To improve the enforcement of sanctions against the Government of North Korea, and for other purposes.
The bill’s titles are written by its sponsor.
Sponsor and status
Sponsor. Representative for California's 39th congressional district. Republican.
Last Updated: Jul 29, 2014
Length: 50 pages
Apr 26, 2013
113th Congress, 2013–2015
Died in a previous Congress
This bill was introduced in a previous session of Congress and was passed by the House on July 28, 2014 but was never passed by the Senate.
Apr 26, 2013
Bills and resolutions are referred to committees which debate the bill before possibly sending it on to the whole chamber.
May 29, 2014
A committee has voted to issue a report to the full chamber recommending that the bill be considered further. Only about 1 in 4 bills are reported out of committee.
Jul 28, 2014
Passed House (Senate next)
The bill was passed in a vote in the House. It goes to the Senate next. The vote was by voice vote so no record of individual votes was made.
H.R. 1771 (113th) was a bill in the United States Congress.
A bill must be passed by both the House and Senate in identical form and then be signed by the President to become law.
This bill was introduced in the 113th Congress, which met from Jan 3, 2013 to Jan 2, 2015. Legislation not enacted by the end of a Congress is cleared from the books.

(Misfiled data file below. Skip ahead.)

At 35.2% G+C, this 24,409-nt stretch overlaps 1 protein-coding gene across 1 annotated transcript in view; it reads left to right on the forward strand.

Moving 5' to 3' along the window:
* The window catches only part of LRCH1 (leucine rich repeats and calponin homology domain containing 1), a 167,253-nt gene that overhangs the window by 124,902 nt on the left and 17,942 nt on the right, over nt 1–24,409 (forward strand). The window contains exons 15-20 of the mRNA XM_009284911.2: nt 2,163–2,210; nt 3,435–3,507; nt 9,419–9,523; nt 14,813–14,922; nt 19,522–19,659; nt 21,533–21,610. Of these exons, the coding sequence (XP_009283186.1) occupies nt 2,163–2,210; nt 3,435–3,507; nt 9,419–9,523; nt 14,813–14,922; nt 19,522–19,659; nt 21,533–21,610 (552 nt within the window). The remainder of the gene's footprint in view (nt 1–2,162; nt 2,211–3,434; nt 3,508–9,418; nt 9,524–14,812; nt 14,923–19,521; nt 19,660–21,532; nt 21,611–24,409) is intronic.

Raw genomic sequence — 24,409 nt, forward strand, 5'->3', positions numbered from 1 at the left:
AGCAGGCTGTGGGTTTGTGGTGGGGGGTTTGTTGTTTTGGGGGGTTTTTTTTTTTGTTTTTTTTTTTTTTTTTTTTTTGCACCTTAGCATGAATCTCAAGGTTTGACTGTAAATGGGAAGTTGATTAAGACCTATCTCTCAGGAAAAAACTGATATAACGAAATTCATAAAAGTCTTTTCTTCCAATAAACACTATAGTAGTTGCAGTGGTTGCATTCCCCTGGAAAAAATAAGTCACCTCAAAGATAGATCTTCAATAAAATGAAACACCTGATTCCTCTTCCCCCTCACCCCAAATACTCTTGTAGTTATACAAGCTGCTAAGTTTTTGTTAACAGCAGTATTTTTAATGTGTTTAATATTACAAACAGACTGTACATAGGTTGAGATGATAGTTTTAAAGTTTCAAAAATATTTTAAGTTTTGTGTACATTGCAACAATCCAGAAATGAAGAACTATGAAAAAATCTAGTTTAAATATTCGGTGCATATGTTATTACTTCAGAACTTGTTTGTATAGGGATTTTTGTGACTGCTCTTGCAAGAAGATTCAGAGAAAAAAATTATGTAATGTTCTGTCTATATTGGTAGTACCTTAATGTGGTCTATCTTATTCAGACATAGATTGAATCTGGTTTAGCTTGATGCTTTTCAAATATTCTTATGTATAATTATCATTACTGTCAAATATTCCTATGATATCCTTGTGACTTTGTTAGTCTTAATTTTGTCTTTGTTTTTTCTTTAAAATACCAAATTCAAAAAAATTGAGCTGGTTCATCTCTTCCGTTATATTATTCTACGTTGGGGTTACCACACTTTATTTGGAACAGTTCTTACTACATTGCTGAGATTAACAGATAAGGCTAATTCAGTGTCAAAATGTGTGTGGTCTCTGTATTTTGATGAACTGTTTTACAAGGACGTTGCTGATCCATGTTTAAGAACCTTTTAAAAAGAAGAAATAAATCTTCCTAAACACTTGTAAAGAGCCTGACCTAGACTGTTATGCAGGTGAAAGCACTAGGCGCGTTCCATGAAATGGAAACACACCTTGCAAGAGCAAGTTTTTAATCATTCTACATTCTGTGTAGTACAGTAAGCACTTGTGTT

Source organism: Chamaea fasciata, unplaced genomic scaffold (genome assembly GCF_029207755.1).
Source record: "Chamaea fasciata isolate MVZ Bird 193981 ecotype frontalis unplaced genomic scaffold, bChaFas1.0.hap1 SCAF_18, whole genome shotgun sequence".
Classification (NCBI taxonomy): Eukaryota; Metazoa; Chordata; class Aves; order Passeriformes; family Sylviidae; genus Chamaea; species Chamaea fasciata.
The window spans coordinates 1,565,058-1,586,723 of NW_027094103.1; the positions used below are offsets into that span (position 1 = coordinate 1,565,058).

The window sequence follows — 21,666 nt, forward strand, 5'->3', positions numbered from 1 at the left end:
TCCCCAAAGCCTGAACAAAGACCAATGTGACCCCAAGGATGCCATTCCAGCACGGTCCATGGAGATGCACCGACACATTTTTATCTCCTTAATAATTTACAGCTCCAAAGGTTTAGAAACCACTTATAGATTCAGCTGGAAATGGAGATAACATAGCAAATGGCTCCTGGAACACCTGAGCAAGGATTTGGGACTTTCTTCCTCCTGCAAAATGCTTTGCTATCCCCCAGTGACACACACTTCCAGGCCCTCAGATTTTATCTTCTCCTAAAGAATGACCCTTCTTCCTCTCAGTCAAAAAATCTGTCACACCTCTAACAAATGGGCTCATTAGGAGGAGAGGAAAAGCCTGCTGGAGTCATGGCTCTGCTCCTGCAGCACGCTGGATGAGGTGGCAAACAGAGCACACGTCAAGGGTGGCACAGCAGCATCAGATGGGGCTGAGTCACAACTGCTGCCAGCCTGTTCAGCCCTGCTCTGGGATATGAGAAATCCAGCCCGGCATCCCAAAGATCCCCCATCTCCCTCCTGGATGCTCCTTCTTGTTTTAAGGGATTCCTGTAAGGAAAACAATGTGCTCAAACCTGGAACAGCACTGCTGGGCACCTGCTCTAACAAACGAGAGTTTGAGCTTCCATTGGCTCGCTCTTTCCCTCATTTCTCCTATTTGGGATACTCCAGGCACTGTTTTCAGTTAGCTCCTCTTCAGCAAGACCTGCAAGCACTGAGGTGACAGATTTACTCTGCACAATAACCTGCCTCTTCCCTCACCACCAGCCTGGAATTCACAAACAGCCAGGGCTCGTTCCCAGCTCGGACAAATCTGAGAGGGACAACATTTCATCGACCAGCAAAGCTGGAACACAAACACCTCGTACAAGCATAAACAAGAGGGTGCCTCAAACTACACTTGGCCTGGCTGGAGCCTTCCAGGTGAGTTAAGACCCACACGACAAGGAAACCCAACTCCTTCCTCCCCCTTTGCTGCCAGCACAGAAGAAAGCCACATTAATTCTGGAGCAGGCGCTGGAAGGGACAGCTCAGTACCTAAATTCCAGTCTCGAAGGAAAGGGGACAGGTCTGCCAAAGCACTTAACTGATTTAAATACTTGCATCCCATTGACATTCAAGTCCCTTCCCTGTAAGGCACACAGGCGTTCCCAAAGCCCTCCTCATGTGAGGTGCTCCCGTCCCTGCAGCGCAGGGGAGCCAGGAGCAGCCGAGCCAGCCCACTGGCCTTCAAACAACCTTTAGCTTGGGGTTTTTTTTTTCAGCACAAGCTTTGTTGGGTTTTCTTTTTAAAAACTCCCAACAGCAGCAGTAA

How to cite this information.
We recommend the following MLA-formatted citation when using the information you see here in academic work:
Civic Impulse. (2018). H.R. 1771 — 113th Congress: North Korea Sanctions Enforcement Act of 2014. Retrieved from https://www.govtrack.us/congress/bills/113/hr1771
“H.R. 1771 — 113th Congress: North Korea Sanctions Enforcement Act of 2014.” www.GovTrack.us. 2013. July 17, 2018 <https://www.govtrack.us/congress/bills/113/hr1771>
|title=H.R. 1771 (113th)
|accessdate=July 17, 2018
|author=113th Congress (2013)
|date=April 26, 2013
|quote=North Korea Sanctions Enforcement Act of 2014
Where is this information from?
GovTrack automatically collects legislative information from a variety of governmental and non-governmental sources. This page is sourced primarily from Congress.gov, the official portal of the United States Congress. Congress.gov is generally updated one day after events occur, and so legislative activity shown here may be one day behind. Data via the congress project.